44. "Members of the 99th Fighter Squadron of the Army Air Forces, famous all-Negro outfit, who are rapidly making themselves feared by enemy pilots, pose for a picture at the Anzio beachhead. In the foreground, head bared, is 1st Lt. Andrew Lane." Ca. February 1944. National Archives Identifier:  520624, Local Identifier: 80-G-54413. 

45. "1909th Engineers Aviation Battalion (Negro) aboard LST 683. " August 15, 1945. National Archives Identifier: 520691, Local Identifier: 80-G-337464.

46. "With an officer giving them pointers from a giant map, pilots of an American P-51 Mustang fighter-bomber group learn their `target for today' during a briefing at a base in Italy. Both the map and the briefing chart (right) indicate another objective in Germany will soon be on the receiving end of their bullets and bombs. The men are members of the 15th U.S. Army Air Force, whose planes fly as part of the Mediterranean Allied Air Force." Ca. September 1944. National Archives Identifier: 535766, Local Identifier: 208-MO-18K-32983.

47. "Fliers of a P-51 Mustang Group of the 15th Air Force in Italy `shoot the breeze' in the shadow of one of the Mustangs they fly." Left to right: Lt. Dempsey W. Morgan, Jr.; Lt. Car roll S. Woods; Lt. Robert H. Nelson, Jr.; Capt. Andrew D. Turner; and Lt. Clarence P. Lester. Ca. August 1944. National Archives Identifier: 535842, Local Identifier: 208-NP-6XXX-1.  

48. "Pilots of a U.S. Army Air Forces fighter squadron, credited with shooting down 8 of the 28 German planes destroyed in dog-fights over the new Allied beachheads south of Rome, on Jan. 27, talk over the day's exploits at a U.S. base in the Mediterranean theater. Negro members of this squadron, veterans of the North African and Sicilian campaigns, were formerly classmates at a university in the southern U.S." February 1944. National Archives Identifier: 535763, Local Identifier: 208-MO-18H-22051. 

49. "American pilots of a P-51 Mustang fighter group, whose planes are named after wild horses that once roamed the U.S., listen intently as they are briefed for a mission at a base in Italy. Like cavalrymen of old, they ride down the enemy in their flying steeds and have destroyed German installations and personnel throughout Europe. They are members of the 15th U.S. Army Air Force, whose fighters and bombers are part of the Mediterranean Allied Air Force, which also includes British, French, and Polish fliers." Ca. September 1944. National Archives Identifier: 535788, Local Identifier: 208-N-32987.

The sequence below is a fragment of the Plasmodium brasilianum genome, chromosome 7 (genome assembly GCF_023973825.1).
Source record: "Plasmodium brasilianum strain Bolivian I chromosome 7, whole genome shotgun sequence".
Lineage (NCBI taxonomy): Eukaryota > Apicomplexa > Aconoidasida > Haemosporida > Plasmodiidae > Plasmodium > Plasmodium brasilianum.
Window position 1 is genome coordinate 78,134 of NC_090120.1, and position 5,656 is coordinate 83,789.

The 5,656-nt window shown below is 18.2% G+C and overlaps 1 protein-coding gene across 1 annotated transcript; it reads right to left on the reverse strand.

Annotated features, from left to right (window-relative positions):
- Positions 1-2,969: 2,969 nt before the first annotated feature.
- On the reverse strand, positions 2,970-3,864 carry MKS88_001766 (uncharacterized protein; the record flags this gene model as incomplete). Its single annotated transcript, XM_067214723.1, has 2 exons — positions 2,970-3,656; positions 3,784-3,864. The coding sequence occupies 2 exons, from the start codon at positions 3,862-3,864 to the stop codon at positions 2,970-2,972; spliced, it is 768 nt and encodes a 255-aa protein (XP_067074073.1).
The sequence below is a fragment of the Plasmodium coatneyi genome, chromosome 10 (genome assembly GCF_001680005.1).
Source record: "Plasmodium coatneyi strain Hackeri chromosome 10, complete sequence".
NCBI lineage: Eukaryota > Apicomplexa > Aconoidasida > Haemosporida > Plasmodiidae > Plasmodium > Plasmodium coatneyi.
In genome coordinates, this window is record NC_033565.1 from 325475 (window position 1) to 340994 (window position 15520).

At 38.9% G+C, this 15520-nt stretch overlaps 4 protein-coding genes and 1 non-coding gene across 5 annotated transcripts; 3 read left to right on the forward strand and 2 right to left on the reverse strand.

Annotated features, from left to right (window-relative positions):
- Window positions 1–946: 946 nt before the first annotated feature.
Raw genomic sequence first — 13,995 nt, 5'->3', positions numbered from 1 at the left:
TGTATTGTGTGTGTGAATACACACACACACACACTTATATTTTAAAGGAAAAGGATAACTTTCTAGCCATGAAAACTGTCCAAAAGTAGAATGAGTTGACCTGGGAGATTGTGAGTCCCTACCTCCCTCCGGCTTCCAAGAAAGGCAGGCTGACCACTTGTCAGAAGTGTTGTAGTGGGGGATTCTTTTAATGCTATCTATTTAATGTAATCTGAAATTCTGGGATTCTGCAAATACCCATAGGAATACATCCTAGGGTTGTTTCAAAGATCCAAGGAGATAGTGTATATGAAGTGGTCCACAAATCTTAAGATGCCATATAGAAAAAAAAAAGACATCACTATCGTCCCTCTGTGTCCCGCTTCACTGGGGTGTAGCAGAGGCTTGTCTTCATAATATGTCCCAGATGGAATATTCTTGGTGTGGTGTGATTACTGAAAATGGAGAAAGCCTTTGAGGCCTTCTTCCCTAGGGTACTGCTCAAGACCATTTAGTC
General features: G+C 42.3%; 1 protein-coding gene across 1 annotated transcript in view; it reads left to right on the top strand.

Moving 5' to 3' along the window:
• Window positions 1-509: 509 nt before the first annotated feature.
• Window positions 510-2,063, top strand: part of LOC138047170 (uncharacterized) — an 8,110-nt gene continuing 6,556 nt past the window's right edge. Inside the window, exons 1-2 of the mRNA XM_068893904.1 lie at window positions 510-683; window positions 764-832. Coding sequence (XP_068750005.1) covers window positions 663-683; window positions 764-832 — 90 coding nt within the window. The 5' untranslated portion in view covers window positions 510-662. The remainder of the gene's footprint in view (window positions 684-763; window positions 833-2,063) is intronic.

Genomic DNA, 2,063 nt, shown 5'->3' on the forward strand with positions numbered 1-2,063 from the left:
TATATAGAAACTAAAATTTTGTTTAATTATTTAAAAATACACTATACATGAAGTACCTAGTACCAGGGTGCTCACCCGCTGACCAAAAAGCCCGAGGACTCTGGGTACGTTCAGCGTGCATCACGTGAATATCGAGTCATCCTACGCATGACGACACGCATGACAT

50. "[Capt. Andrew D. Turner], who in a few minutes will be escorting heavy bombers en route to enemy targets, signals to the chief of his ground crew before taking off from a base in Italy. He is a member of the 15th U.S. Army Air Force, which has been smashing enemy objectives in Germany and the Balkans with both fighter and bomber craft. The pilot's plane, a Mustang, is named for a type of wild horse that once roamed in America." ca. September 1944. National Archives Identifier: 535765, Local Identifier: 208-MO-18K-32981. 

51. "Lt. Andrew D. Marshall, pilot in a Negro fighter group of the Mediterranean Allied Air Force had his plane shot up by flak during a strafing mission over Greece before the Allied invasion. When he came down all that was left of the plane was his engine and himself. But he only suffered some bruises and cuts. Greeks hid him from the Nazis, then directed him to the British forces when they parachuted into Greece. Here Lt. Marshall tells an American pilot of the 51st Troop Carrier Wing of his harrowing experience." ca. October 1944. National Archives Identifier:  535556, Local Identifier: 208-AA-102E-5. 

52. "Members of the Nation's first Negro Navigation Cadets, who will receive their commissions in the Army Air Forces on February 26th, visited City Hall as guests of Mayor Fiorello H. La Guardia this afternoon. They are shown on the steps of City Hall as the mayor greeted their commanding officer, Maj. Galen B. Price." February 16, 1944. Acme. National Archives Identifier: 535936, Local Identifier: 208-PU-113M-26. 

53. "Capts. Lemuel R. Custis (left) and Charles B. Hall, of the 99th Fighter Squadron of the U.S. Army Air Forces, chat while on leave in New York City. Their all-Negro squadron first went into action in North Africa on June 4, 1943, and is now closely supporting Allied ground forces advancing in Italy. The fighter group flies all types of combat missions--bomber escort, dive bombing, patrol for beachheads, and strafing. In one year, the squadron has made more than 3,000 sorties and has shot down 17 planes, scored 3 probables and damaged 6 other planes." Ca. June 1944. National Archives Identifier: 535767, Local Identifier: 208-MO-120H-29054.

54. "1st Lt. Lee Rayford...who has returned to the United States from Italy where he served with the 99th Fighter Squadron. The nature of his assignment here has not been announced. Other pilots formerly assigned to the 99th now back in America include 1st Lts. Walter I. Lawson, Charles W. Dryden, Graham Smith and Louis R. Purnell." N.d. National Archives Identifier: 535836, Local Identifier: 208-NP-6EEE-1. 

55. "An armorer of the 15th U.S. Air Force checks ammunition belts of the .50 caliber machine guns in the wings of a P-51 Mustang fighter plane before it leaves an Italian base for a mission against German military targets. The 15th Air Force was organized for long range assault missions and its fighters and bombers range over enemy targets in occupied and satellite nations, as well as Germany itself." Ca. September 1944. National Archives Identifier: 535764, Local Identifier: 208-MO-18H-32984.